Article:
TOKYO (Reuters) – U.S. Army Special Forces veteran Michael Taylor told a Tokyo court on Tuesday that he regretted helping Carlos Ghosn flee Japan and said the former president of Nissan (OTC: ) Motor Co Ltd should have stayed to face trial for alleged financial misconduct.
Flanked by two guards, Taylor, who was brought to court in handcuffs with his son Peter, bowed deeply to the three judges who will decide his sentence, asking that he be allowed to return to the United States to see his disabled father.
“I deeply regret my actions and sincerely apologize for causing difficulties for the judicial system and the Japanese people,” he said in a shaky voice.
Taylor answered yes when asked by the prosecutor if he believed Ghosn should have stayed in Japan.
This month, the two men pleaded guilty to charges that, in December 2019, they illegally helped Ghosn escape from Kansai airport in western Japan, hidden in a box aboard a private plane to Lebanon.
Extradited to Japan from the United States in March, they are being held in the same Tokyo jail where Ghosn had been held and face up to three years in prison.
Prosecutors said the Taylors received $ 1.3 million for their services and another $ 500,000 for legal fees.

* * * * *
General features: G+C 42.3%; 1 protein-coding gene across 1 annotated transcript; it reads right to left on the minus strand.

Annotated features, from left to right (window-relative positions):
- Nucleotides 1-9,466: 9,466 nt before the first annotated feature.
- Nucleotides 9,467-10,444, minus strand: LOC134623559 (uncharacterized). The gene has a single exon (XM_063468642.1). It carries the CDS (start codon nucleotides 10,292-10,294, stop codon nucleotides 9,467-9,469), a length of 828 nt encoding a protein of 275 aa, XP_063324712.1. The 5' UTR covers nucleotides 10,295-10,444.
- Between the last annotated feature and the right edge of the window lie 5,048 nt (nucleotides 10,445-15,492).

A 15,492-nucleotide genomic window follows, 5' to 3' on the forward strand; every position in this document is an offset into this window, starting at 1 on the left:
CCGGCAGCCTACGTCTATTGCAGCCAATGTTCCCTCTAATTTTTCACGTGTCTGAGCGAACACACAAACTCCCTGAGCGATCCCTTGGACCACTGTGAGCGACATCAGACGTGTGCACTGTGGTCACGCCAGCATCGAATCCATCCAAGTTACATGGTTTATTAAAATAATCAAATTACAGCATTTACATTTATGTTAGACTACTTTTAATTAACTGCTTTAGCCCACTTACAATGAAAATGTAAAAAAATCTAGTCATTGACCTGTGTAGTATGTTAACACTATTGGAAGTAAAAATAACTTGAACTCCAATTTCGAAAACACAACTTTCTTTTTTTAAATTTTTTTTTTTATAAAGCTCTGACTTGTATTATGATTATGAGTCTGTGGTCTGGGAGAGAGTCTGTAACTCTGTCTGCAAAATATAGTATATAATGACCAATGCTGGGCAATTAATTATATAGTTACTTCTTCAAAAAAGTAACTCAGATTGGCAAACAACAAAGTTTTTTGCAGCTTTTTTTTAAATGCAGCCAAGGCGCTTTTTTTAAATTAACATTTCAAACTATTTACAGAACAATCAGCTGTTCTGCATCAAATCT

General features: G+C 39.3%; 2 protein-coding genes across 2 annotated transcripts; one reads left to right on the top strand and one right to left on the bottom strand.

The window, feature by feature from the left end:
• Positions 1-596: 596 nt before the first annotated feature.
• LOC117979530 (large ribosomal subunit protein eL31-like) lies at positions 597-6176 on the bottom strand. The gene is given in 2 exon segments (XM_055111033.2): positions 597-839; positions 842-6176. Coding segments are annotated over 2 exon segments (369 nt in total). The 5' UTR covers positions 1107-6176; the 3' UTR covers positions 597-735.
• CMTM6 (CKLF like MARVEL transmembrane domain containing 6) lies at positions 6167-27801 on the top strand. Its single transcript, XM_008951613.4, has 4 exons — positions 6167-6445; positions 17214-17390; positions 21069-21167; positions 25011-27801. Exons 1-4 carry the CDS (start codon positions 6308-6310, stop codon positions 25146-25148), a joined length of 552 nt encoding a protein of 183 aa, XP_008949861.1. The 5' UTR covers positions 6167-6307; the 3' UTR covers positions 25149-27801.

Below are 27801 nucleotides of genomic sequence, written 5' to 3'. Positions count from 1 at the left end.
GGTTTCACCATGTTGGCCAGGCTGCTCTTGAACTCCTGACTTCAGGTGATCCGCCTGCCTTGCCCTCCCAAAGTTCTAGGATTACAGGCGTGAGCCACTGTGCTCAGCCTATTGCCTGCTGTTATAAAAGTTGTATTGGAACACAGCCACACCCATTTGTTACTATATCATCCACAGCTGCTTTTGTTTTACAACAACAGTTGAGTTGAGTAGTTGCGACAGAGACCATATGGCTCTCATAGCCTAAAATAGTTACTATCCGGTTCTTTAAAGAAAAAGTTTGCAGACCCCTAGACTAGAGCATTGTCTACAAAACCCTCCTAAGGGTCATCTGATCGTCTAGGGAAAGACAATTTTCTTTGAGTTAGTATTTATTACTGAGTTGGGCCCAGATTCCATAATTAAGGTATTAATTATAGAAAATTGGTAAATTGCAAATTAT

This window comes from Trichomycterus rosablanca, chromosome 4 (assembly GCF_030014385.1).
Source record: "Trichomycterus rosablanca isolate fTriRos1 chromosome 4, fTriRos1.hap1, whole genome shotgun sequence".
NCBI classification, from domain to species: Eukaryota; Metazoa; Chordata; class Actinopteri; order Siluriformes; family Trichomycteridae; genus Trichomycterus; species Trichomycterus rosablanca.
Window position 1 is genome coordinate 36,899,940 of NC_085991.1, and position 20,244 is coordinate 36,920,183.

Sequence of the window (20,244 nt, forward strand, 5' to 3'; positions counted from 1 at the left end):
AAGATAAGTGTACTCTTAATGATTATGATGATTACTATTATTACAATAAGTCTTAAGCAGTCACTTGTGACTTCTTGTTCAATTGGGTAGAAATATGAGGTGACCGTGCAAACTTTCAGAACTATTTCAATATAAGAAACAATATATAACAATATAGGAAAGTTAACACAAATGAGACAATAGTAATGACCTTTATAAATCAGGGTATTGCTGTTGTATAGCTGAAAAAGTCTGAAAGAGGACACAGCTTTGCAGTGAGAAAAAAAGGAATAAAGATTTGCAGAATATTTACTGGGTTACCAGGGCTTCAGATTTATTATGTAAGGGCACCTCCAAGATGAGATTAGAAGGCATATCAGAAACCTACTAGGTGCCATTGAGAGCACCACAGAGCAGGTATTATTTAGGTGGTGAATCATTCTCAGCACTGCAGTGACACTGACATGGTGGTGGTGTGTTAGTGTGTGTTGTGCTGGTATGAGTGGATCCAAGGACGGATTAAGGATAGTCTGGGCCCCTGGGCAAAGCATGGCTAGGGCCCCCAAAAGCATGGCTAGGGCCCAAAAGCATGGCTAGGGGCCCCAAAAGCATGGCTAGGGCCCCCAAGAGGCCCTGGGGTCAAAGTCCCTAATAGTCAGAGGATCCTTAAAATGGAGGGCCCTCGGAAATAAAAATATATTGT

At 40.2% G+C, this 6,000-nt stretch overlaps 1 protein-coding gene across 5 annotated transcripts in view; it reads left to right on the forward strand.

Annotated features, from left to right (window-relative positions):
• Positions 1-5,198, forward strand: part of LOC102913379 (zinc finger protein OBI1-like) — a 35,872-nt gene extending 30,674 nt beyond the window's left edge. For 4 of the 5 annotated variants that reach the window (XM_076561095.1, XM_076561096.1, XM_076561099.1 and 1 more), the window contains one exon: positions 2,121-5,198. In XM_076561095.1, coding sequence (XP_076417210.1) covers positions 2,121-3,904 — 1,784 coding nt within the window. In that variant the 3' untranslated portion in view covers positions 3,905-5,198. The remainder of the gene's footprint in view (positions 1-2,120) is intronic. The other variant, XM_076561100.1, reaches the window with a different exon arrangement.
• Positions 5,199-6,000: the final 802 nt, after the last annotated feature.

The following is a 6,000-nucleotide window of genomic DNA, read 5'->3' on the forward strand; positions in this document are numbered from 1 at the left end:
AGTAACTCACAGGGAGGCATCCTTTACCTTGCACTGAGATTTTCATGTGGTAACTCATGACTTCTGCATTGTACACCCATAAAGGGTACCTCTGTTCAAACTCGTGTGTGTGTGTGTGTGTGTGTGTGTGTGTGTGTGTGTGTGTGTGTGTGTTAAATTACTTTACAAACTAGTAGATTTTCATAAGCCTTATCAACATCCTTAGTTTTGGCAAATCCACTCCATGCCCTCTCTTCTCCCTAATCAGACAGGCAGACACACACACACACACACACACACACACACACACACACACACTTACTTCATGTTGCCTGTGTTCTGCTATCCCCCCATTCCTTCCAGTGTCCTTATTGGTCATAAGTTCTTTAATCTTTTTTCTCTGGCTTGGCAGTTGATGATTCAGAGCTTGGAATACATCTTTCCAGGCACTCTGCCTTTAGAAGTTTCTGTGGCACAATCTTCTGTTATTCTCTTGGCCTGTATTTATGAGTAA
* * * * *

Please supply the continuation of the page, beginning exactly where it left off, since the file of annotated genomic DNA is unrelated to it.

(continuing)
The older Taylor said Tuesday that Ghosn’s cousin, who is his wife’s sister-in-law, helped persuade him to take the job. He also said he felt sympathy for Ghosn and his wife Carole after they told him that Ghosn could be detained in Japan for up to 15 years.
The couple, he said, told him that skipping bail in Japan was not a crime.
Attorneys for the Taylors in the United States fought a months-long battle to avoid their extradition, arguing that they could not be prosecuted for helping someone “bail out” and could face incessant questioning and torture.
Suspects in Japan are questioned without the presence of their lawyers and are often denied bail before trial.
When asked by prosecutors if he had been treated badly in Japan, Taylor said the prosecutor who questioned him after his arrest was “respectable and honorable.”
At the time of his escape, Ghosn was awaiting trial on charges that he underestimated his compensation in Nissan’s financial statements by 9.3 billion yen ($ 84 million) over a decade and enriched himself at his employer’s expense through payments to car dealers.
Ghosn denies wrongdoing and remains a fugitive in his childhood home, Lebanon, which has no extradition treaty with Japan.
Greg Kelly, a former Nissan executive tasked with helping Ghosn hide his compensation, is also on trial in Tokyo. He also denies the charges.
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